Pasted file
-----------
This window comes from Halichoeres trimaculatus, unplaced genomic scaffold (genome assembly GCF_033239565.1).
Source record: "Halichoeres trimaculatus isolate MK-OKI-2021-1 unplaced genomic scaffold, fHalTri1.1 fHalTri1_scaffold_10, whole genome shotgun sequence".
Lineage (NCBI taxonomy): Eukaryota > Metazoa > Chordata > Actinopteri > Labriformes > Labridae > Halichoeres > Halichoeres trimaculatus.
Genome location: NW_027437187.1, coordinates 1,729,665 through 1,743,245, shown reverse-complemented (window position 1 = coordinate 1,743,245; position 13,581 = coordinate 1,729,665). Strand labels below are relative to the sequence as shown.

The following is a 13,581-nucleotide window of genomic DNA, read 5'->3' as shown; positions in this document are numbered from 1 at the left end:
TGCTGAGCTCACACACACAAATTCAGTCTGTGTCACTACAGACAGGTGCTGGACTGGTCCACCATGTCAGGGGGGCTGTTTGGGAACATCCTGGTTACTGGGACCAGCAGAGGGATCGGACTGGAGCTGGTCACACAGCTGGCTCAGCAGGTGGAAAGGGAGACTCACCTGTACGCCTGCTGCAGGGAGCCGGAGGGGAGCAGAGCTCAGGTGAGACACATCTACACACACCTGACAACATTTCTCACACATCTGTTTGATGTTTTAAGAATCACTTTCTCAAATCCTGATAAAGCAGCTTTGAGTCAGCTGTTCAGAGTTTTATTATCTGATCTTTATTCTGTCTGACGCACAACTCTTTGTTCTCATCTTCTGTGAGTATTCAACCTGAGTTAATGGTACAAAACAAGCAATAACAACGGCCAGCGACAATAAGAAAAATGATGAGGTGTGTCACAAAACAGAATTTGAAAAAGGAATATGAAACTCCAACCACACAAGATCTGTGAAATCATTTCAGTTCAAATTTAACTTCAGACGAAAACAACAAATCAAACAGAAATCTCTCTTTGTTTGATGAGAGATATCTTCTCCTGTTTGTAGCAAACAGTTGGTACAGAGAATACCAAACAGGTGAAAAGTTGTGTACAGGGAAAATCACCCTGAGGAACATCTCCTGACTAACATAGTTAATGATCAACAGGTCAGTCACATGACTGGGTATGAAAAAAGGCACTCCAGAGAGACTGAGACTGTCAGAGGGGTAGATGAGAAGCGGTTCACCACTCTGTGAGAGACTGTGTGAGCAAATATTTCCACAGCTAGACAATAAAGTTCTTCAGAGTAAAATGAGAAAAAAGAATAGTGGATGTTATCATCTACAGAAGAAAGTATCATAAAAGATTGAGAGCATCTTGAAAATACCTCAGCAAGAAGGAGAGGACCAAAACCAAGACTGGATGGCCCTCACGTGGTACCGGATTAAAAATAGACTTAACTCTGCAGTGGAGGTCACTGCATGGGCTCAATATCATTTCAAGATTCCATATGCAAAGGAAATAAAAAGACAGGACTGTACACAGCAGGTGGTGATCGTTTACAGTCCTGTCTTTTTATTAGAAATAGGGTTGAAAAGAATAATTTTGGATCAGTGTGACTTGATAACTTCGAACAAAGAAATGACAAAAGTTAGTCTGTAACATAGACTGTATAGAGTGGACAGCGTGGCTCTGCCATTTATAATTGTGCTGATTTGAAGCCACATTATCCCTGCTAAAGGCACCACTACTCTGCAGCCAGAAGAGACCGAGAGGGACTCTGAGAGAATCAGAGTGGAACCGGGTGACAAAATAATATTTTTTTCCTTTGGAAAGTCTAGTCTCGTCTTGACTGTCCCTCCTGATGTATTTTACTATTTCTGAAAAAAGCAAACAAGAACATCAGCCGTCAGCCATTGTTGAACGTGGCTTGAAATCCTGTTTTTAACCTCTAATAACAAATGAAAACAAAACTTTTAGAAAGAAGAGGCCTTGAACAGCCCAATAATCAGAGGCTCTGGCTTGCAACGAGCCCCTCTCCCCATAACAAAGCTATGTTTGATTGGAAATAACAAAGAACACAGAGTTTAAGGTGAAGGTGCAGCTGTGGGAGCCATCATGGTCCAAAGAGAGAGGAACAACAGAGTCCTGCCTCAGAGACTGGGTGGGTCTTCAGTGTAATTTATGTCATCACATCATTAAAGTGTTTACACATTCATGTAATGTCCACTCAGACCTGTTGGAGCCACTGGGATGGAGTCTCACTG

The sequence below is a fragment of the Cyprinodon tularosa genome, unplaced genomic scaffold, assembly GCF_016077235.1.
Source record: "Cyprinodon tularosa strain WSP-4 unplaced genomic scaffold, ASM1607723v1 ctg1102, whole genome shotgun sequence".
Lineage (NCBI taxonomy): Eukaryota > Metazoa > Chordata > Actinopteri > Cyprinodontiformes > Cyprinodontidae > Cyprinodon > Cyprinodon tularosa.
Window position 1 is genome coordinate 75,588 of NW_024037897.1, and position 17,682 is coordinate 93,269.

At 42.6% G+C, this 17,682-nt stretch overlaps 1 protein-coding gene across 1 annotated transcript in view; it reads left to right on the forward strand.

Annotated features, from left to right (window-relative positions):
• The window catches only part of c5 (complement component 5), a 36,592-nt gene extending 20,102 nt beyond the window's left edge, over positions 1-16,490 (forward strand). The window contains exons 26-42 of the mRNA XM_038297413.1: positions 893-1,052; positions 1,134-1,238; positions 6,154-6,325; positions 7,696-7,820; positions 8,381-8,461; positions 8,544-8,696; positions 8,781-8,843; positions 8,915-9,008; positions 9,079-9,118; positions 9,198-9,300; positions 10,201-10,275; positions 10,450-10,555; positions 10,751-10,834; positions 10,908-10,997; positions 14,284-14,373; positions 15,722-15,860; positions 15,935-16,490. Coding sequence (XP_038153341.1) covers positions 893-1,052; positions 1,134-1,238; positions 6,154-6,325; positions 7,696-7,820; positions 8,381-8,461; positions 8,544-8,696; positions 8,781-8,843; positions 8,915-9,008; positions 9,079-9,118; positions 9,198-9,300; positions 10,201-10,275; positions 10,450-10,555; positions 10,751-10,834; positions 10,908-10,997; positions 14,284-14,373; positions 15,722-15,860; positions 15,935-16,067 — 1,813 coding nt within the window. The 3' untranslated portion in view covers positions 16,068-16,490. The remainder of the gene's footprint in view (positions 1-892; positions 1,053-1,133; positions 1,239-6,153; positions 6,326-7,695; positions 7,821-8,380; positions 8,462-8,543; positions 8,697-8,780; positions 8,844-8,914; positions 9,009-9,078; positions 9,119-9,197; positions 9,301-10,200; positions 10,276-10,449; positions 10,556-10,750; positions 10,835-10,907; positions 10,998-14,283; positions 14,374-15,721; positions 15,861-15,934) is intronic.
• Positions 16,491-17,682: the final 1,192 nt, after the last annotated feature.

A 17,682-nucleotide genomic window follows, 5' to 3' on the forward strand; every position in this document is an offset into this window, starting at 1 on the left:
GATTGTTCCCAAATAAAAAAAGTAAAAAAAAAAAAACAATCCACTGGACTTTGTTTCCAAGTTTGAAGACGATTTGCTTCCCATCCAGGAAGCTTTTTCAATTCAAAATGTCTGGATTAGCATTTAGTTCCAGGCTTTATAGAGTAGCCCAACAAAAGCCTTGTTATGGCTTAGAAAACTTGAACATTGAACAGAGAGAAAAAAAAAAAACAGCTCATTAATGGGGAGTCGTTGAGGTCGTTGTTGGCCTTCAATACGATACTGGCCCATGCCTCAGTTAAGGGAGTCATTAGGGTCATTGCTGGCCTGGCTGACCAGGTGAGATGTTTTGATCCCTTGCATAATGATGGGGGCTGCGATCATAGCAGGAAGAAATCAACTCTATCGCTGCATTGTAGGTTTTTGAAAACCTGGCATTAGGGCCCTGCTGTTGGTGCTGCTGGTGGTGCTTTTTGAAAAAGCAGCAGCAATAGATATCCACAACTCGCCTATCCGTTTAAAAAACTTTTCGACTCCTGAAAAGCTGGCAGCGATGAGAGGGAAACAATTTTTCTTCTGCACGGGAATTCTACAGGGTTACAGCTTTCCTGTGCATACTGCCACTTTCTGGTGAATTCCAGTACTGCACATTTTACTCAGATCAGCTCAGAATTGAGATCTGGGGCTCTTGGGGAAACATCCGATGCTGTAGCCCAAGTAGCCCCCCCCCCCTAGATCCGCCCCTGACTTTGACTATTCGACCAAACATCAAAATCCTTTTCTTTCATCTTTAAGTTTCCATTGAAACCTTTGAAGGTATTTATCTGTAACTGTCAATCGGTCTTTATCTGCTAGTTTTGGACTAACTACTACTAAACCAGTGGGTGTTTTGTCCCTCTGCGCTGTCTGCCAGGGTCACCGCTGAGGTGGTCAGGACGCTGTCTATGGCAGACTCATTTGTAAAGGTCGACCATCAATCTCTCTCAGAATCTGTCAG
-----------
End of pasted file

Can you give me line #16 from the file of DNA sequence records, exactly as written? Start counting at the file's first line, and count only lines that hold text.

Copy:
GATTGTTCCCAAATAAAAAAAGTAAAAAAAAAAAAACAATCCACTGGACTTTGTTTCCAAGTTTGAAGACGATTTGCTTCCCATCCAGGAAGCTTTTTCAATTCAAAATGTCTGGATTAGCATTTAGTTCCAGGCTTTATAGAGTAGCCCAACAAAAGCCTTGTTATGGCTTAGAAAACTTGAACATTGAACAGAGAGAAAAAAAAAAAACAGCTCATTAATGGGGAGTCGTTGAGGTCGTTGTTGGCCTTCAATACGATACTGGCCCATGCCTCAGTTAAGGGAGTCATTAGGGTCATTGCTGGCCTGGCTGACCAGGTGAGATGTTTTGATCCCTTGCATAATGATGGGGGCTGCGATCATAGCAGGAAGAAATCAACTCTATCGCTGCATTGTAGGTTTTTGAAAACCTGGCATTAGGGCCCTGCTGTTGGTGCTGCTGGTGGTGCTTTTTGAAAAAGCAGCAGCAATAGATATCCACAACTCGCCTATCCGTTTAAAAAACTTTTCGACTCCTGAAAAGCTGGCAGCGATGAGAGGGAAACAATTTTTCTTCTGCACGGGAATTCTACAGGGTTACAGCTTTCCTGTGCATACTGCCACTTTCTGGTGAATTCCAGTACTGCACATTTTACTCAGATCAGCTCAGAATTGAGATCTGGGGCTCTTGGGGAAACATCCGATGCTGTAGCCCAAGTAGCCCCCCCCCCCTAGATCCGCCCCTGACTTTGACTATTCGACCAAACATCAAAATCCTTTTCTTTCATCTTTAAGTTTCCATTGAAACCTTTGAAGGTATTTATCTGTAACTGTCAATCGGTCTTTATCTGCTAGTTTTGGACTAACTACTACTAAACCAGTGGGTGTTTTGTCCCTCTGCGCTGTCTGCCAGGGTCACCGCTGAGGTGGTCAGGACGCTGTCTATGGCAGACTCATTTGTAAAGGTCGACCATCAATCTCTCTCAGAATCTGTCAG